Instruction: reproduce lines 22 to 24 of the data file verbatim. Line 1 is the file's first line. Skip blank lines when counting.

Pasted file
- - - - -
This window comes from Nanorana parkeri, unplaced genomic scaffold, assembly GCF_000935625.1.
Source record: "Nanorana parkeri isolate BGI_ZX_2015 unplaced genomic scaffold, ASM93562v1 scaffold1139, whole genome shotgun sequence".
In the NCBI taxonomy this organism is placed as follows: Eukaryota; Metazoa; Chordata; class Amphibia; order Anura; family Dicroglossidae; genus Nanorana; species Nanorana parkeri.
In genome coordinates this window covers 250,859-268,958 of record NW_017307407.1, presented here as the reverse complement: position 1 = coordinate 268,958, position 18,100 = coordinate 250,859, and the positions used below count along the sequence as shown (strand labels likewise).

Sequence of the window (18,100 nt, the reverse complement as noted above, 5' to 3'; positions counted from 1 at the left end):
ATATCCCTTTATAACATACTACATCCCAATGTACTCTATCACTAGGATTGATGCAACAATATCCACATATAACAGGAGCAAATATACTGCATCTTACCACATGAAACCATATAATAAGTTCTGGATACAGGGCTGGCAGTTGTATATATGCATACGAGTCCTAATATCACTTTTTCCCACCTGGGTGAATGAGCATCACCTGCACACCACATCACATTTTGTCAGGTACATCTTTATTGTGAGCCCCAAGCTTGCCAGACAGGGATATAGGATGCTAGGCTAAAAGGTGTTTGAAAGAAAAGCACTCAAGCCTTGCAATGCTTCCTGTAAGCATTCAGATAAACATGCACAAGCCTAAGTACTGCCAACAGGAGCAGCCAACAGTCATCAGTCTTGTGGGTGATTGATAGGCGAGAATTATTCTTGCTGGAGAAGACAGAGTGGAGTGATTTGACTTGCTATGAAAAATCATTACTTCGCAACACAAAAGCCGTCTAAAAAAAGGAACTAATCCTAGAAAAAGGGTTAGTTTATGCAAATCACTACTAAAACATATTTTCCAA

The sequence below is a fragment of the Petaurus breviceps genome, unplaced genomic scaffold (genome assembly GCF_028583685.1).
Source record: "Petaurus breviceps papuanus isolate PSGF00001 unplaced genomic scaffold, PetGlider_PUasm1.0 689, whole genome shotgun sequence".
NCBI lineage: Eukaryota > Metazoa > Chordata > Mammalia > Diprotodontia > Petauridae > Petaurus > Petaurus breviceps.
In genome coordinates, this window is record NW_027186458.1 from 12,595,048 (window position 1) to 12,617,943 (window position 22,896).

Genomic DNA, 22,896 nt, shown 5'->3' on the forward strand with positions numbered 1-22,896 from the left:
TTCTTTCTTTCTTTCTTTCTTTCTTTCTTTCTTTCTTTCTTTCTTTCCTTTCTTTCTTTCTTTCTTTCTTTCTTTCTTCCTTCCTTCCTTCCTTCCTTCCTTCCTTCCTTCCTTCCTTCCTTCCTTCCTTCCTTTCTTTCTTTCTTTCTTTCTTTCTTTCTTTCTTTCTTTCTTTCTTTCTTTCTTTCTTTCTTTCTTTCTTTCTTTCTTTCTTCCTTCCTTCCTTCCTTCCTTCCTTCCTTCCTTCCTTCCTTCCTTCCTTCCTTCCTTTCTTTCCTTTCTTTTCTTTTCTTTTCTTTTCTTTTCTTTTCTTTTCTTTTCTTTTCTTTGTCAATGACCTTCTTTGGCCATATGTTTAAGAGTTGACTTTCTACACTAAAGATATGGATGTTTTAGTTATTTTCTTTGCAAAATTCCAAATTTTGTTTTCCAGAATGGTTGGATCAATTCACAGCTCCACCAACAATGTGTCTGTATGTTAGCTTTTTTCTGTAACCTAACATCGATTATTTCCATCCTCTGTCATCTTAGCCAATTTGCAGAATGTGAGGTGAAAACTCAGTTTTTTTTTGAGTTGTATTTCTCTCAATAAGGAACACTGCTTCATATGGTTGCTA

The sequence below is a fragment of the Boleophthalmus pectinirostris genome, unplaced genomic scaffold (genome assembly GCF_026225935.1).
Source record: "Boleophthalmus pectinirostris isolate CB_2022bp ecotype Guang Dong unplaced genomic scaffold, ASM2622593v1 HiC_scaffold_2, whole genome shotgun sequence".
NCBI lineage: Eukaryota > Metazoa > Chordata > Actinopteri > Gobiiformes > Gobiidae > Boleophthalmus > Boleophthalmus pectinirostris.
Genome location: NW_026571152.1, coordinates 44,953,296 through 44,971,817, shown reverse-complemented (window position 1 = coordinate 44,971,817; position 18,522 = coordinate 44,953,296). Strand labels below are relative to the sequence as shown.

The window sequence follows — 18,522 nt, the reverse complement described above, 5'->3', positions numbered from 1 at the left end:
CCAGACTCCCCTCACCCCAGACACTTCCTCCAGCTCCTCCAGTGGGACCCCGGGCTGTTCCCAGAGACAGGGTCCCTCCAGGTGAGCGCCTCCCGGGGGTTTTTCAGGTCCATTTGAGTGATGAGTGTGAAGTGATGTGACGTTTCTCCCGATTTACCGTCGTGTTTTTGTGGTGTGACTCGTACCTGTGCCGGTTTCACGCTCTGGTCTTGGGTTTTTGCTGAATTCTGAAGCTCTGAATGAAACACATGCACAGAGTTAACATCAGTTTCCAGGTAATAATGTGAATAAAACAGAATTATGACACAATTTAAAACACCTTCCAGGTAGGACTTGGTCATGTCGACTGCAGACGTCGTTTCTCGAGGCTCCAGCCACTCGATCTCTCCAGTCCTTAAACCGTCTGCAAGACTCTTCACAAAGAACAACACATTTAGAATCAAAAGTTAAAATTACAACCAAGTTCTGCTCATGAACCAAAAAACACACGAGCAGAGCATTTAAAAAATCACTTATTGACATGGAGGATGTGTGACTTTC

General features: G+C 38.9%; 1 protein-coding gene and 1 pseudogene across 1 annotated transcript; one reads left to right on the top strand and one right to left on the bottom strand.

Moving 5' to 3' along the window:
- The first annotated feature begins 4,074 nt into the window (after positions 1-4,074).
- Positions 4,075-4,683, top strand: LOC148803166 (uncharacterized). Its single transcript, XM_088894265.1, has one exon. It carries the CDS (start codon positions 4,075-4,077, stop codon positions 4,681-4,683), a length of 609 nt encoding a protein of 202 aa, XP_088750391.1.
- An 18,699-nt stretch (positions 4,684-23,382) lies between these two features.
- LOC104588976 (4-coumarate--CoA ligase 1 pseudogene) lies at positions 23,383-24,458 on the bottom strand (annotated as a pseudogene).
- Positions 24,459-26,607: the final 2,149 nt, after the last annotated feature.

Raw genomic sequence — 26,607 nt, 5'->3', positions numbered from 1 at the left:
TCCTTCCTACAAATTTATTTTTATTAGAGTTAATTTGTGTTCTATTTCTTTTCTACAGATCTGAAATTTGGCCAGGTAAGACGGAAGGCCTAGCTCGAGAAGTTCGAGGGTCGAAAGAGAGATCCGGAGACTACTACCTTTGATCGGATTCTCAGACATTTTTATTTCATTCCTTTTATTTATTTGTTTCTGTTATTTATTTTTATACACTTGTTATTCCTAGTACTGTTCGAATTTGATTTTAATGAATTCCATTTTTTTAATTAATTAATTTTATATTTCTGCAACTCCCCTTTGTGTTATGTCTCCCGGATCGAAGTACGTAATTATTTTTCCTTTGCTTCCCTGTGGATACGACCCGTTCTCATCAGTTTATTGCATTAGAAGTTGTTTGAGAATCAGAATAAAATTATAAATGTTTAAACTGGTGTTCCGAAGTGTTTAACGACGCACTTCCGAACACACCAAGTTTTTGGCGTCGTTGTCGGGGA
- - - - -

- Positions 4,075-4,683, top strand: LOC148803166 (uncharacterized). Its single transcript, XM_088894265.1, has one exon. It carries the CDS (start codon positions 4,075-4,077, stop codon positions 4,681-4,683), a length of 609 nt encoding a protein of 202 aa, XP_088750391.1.
- An 18,699-nt stretch (positions 4,684-23,382) lies between these two features.
- LOC104588976 (4-coumarate--CoA ligase 1 pseudogene) lies at positions 23,383-24,458 on the bottom strand (annotated as a pseudogene).